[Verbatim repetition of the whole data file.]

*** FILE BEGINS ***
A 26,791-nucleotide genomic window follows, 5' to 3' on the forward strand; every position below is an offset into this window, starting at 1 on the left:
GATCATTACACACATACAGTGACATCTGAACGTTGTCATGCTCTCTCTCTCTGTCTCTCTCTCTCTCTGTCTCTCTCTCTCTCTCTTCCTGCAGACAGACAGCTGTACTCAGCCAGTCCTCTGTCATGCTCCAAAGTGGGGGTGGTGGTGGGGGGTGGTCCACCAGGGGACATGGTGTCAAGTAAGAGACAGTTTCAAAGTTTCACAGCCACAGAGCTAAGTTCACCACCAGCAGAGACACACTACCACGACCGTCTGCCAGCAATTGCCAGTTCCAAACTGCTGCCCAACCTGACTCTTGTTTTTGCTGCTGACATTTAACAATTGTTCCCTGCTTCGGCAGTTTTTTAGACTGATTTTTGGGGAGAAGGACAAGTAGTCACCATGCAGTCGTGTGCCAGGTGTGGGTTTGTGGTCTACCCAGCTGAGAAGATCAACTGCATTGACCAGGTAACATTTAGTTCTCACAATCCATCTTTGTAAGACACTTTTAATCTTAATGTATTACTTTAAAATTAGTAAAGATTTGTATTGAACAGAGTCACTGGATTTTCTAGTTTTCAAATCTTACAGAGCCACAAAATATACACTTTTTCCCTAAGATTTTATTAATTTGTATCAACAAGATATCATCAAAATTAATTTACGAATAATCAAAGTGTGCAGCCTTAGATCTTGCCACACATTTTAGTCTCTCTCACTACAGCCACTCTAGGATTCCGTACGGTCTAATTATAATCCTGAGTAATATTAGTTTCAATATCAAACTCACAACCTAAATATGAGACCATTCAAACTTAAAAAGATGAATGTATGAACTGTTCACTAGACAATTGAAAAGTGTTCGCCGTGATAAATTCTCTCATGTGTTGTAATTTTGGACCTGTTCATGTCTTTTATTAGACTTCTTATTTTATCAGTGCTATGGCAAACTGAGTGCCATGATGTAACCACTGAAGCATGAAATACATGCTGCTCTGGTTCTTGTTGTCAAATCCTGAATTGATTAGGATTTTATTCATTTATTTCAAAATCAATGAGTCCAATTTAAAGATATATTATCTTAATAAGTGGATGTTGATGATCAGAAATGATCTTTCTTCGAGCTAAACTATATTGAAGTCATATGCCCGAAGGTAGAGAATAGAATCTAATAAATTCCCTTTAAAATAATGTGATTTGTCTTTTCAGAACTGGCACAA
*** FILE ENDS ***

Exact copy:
A 26,791-nucleotide genomic window follows, 5' to 3' on the forward strand; every position below is an offset into this window, starting at 1 on the left:
GATCATTACACACATACAGTGACATCTGAACGTTGTCATGCTCTCTCTCTCTGTCTCTCTCTCTCTCTGTCTCTCTCTCTCTCTCTTCCTGCAGACAGACAGCTGTACTCAGCCAGTCCTCTGTCATGCTCCAAAGTGGGGGTGGTGGTGGGGGGTGGTCCACCAGGGGACATGGTGTCAAGTAAGAGACAGTTTCAAAGTTTCACAGCCACAGAGCTAAGTTCACCACCAGCAGAGACACACTACCACGACCGTCTGCCAGCAATTGCCAGTTCCAAACTGCTGCCCAACCTGACTCTTGTTTTTGCTGCTGACATTTAACAATTGTTCCCTGCTTCGGCAGTTTTTTAGACTGATTTTTGGGGAGAAGGACAAGTAGTCACCATGCAGTCGTGTGCCAGGTGTGGGTTTGTGGTCTACCCAGCTGAGAAGATCAACTGCATTGACCAGGTAACATTTAGTTCTCACAATCCATCTTTGTAAGACACTTTTAATCTTAATGTATTACTTTAAAATTAGTAAAGATTTGTATTGAACAGAGTCACTGGATTTTCTAGTTTTCAAATCTTACAGAGCCACAAAATATACACTTTTTCCCTAAGATTTTATTAATTTGTATCAACAAGATATCATCAAAATTAATTTACGAATAATCAAAGTGTGCAGCCTTAGATCTTGCCACACATTTTAGTCTCTCTCACTACAGCCACTCTAGGATTCCGTACGGTCTAATTATAATCCTGAGTAATATTAGTTTCAATATCAAACTCACAACCTAAATATGAGACCATTCAAACTTAAAAAGATGAATGTATGAACTGTTCACTAGACAATTGAAAAGTGTTCGCCGTGATAAATTCTCTCATGTGTTGTAATTTTGGACCTGTTCATGTCTTTTATTAGACTTCTTATTTTATCAGTGCTATGGCAAACTGAGTGCCATGATGTAACCACTGAAGCATGAAATACATGCTGCTCTGGTTCTTGTTGTCAAATCCTGAATTGATTAGGATTTTATTCATTTATTTCAAAATCAATGAGTCCAATTTAAAGATATATTATCTTAATAAGTGGATGTTGATGATCAGAAATGATCTTTCTTCGAGCTAAACTATATTGAAGTCATATGCCCGAAGGTAGAGAATAGAATCTAATAAATTCCCTTTAAAATAATGTGATTTGTCTTTTCAGAACTGGCACAA